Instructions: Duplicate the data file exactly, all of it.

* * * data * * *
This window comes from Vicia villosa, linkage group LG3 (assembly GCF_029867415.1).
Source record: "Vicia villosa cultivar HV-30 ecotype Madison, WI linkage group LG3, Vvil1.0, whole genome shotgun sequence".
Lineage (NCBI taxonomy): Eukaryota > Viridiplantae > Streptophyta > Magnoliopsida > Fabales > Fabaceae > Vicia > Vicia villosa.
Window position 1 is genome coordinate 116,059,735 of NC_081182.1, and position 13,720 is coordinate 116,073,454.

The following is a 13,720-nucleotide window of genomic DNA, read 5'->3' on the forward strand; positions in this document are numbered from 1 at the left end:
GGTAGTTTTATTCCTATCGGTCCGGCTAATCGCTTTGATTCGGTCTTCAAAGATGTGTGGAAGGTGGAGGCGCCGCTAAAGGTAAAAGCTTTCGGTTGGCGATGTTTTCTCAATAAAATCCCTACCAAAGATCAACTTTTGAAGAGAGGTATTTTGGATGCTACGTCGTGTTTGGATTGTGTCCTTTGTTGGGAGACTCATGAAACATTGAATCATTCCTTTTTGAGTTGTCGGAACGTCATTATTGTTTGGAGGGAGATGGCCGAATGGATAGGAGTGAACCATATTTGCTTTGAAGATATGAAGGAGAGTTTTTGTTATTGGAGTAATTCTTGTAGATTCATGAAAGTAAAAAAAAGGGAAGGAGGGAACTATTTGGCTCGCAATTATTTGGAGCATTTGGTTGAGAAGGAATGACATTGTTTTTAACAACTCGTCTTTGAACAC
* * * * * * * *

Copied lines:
This window comes from Vicia villosa, linkage group LG3 (assembly GCF_029867415.1).
Source record: "Vicia villosa cultivar HV-30 ecotype Madison, WI linkage group LG3, Vvil1.0, whole genome shotgun sequence".
Lineage (NCBI taxonomy): Eukaryota > Viridiplantae > Streptophyta > Magnoliopsida > Fabales > Fabaceae > Vicia > Vicia villosa.
Window position 1 is genome coordinate 116,059,735 of NC_081182.1, and position 13,720 is coordinate 116,073,454.

The following is a 13,720-nucleotide window of genomic DNA, read 5'->3' on the forward strand; positions in this document are numbered from 1 at the left end:
GGTAGTTTTATTCCTATCGGTCCGGCTAATCGCTTTGATTCGGTCTTCAAAGATGTGTGGAAGGTGGAGGCGCCGCTAAAGGTAAAAGCTTTCGGTTGGCGATGTTTTCTCAATAAAATCCCTACCAAAGATCAACTTTTGAAGAGAGGTATTTTGGATGCTACGTCGTGTTTGGATTGTGTCCTTTGTTGGGAGACTCATGAAACATTGAATCATTCCTTTTTGAGTTGTCGGAACGTCATTATTGTTTGGAGGGAGATGGCCGAATGGATAGGAGTGAACCATATTTGCTTTGAAGATATGAAGGAGAGTTTTTGTTATTGGAGTAATTCTTGTAGATTCATGAAAGTAAAAAAAAGGGAAGGAGGGAACTATTTGGCTCGCAATTATTTGGAGCATTTGGTTGAGAAGGAATGACATTGTTTTTAACAACTCGTCTTTGAACAC